At 9 a.m. Friday, the large sod plot at Scarboro and Sandy Hook roads near the Harford Waste Disposal Center was nothing but brown grass. Less than two hours later, the field was covered with hundreds of new tree saplings in their protective plastic tubing.
Many hands made light work of the massive tree planting project, as scout troops, conservation groups and assorted residents came in droves to the site of Harford County's remaining sanitary landfill for the county's ninth annual Arbor Day celebration.
Undeterred by the chilly April morning, more than 200 eager volunteers planted about 1,200 trees.
"The soil here is really good, and we are really expecting some good plantings," county planner and lead organizer Betsey Greene said, looking around at more than four acres covered with small colorful flags.
Each color designated a different species of tree, as the county typically tries to avoid planting a monoculture on its Scarboro properties. This year, volunteers were planting seven different species: elderberry, black locust, redbud, red-osier dogwood, silky dogwood, northern red oak and sycamore.
"The only problem is, we are spread out so much," Greene said about the large site, adding the timing of spring break for schools could have kept some people away.
"I suspect we will still get 300 [people]... Easter's coming early this year. I think more people were traveling," she said.
This year's event will raise the number of trees planted during the annual Arbor Day celebration to more than 10,000, Planning and Zoning Director Pete Gutwald said.
Harford County Executive David Craig, who came out along with several other county officials, said he applauded everyone who made the event so successful. Among those who joined Craig was County Councilman Chad Shrodes, whose district includes Friday's planting site.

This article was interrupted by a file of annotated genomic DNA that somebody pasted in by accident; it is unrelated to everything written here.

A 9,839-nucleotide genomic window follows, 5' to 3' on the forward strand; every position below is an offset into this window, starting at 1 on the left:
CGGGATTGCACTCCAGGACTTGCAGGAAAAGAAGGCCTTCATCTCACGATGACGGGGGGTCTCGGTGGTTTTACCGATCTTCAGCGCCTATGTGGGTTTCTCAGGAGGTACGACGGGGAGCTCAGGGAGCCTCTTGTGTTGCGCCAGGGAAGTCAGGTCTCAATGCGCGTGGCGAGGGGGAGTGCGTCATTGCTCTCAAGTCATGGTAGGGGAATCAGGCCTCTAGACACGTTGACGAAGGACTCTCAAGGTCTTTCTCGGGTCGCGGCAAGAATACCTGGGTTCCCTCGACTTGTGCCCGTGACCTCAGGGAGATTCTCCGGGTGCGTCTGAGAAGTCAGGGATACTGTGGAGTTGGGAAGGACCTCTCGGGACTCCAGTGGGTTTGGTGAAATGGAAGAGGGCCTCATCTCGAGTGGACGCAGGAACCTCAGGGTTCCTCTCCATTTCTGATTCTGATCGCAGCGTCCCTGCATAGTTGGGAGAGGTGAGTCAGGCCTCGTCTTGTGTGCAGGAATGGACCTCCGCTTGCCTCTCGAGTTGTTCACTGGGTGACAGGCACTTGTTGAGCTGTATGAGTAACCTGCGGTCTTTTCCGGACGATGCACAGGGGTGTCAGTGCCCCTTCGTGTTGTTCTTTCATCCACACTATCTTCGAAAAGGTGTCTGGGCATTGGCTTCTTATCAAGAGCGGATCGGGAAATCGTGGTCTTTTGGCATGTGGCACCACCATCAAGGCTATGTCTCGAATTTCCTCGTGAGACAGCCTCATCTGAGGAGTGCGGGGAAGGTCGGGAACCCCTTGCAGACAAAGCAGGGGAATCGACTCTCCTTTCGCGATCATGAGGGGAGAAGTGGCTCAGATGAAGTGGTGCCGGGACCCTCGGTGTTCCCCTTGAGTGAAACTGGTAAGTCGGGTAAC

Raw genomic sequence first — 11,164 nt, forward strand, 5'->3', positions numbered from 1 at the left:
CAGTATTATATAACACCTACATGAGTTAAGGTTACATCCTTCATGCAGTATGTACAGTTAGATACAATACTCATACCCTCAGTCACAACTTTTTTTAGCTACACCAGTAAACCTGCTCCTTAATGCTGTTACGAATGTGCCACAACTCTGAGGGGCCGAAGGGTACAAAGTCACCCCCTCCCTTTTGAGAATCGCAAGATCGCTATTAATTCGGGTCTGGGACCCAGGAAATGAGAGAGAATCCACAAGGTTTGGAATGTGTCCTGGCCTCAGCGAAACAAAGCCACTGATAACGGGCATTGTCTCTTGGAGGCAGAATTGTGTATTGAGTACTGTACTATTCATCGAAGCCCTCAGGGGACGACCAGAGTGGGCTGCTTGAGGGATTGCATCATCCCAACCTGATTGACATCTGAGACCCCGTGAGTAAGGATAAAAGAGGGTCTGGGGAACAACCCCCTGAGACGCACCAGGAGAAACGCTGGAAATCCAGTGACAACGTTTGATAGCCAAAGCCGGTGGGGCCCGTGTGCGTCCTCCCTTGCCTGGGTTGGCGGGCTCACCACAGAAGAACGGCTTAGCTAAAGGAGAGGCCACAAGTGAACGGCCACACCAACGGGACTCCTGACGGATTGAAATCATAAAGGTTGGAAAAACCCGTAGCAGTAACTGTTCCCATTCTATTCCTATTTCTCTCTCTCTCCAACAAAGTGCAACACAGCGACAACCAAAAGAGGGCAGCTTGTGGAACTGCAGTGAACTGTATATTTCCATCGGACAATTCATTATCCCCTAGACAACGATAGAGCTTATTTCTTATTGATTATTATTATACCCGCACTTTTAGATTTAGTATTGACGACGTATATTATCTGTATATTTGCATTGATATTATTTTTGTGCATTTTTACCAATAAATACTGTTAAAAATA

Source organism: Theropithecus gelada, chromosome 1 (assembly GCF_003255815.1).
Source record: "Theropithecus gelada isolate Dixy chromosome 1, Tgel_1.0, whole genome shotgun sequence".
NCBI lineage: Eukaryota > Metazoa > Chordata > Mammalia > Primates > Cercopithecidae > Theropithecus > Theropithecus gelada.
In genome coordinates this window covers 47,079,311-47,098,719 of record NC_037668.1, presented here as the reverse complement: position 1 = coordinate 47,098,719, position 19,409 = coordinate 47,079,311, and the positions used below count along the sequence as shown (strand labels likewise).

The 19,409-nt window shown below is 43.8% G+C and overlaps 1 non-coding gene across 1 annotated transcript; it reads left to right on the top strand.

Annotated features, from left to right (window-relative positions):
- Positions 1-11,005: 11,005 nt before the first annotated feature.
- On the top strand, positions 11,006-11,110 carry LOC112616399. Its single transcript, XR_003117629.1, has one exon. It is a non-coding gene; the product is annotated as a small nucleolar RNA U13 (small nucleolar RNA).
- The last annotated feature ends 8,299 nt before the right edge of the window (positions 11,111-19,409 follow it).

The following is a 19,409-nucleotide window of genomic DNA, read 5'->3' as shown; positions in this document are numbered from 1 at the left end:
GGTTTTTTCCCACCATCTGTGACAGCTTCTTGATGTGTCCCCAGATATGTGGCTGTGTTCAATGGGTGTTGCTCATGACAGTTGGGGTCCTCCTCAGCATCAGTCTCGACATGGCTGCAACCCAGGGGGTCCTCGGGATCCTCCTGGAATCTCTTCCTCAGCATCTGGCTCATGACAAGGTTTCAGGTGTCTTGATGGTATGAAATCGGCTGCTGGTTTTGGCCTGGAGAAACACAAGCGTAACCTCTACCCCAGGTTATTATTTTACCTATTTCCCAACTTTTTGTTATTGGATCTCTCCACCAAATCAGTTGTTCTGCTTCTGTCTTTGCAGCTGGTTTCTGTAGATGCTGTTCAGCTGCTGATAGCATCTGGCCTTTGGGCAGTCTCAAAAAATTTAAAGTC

Craig noted that Harford has one of the most successful tree-planting programs around.
"Harford County has a very good reputation for doing this because of people like you who help out," Craig told the crowd of volunteers
Several schools and other institutions were recognized for receiving the state's PLANT (People Loving And Nurturing Trees) award, including the town of Bel Air and city of Havre de Grace, Aberdeen Proving Ground, Harford Glen Nature Center and Jarrettsville, Churchville and Bakerfield elementary schools.
Parents, kids and teenagers in the field were ready to go after getting their instructions. Groups of Boy Scouts who had been trained in planting trees explained how to drive in the wooden stakes, attach them to the large, light-green tubes and put the saplings inside.
Those who were out for the first time seemed impressed by the event.
"As an activity, we will probably do this every year, because it's a lot of fun," Kelly Lyons, of Bel Air, said.
Lyons was planting trees for the first time, and had come with three children as part of Troop 238, supporting an Eagle Scout project. She said the event had a lot to teach to her children.
"I think it's good for the kids to learn how important it is to take care of the environment," she said.
Greg Vacek, of Abingdon, was also in the dirt along with his boys, 8-year-old Ryan and 5-year-old Matthew. He had joined his brother Eric Vacek, who was there with 3-year-old Grace.
"It's great to be part of something that 10, 20 years from now, we can look back, and be teaching our kids the importance of this," Vacek said, adding it is important to him to give back to Harford County, where he grew up.
He recalled fishing in nearby Deer Creek and cited the significance of shoring up the environment.
"You want to make sure that any run-off we have, that it gets cleaned up," he said.
Bridget Walter and Zach Murray had both come out on their own. They said their teacher at Aberdeen High School's Science and Mathematics Academy had told them about the event, as they were learning about trees.
"It's going really well," Bridget said about the planting. "I think it's worth it. Trees are valuable."
Murray added he liked the hands-on nature of Friday's activity.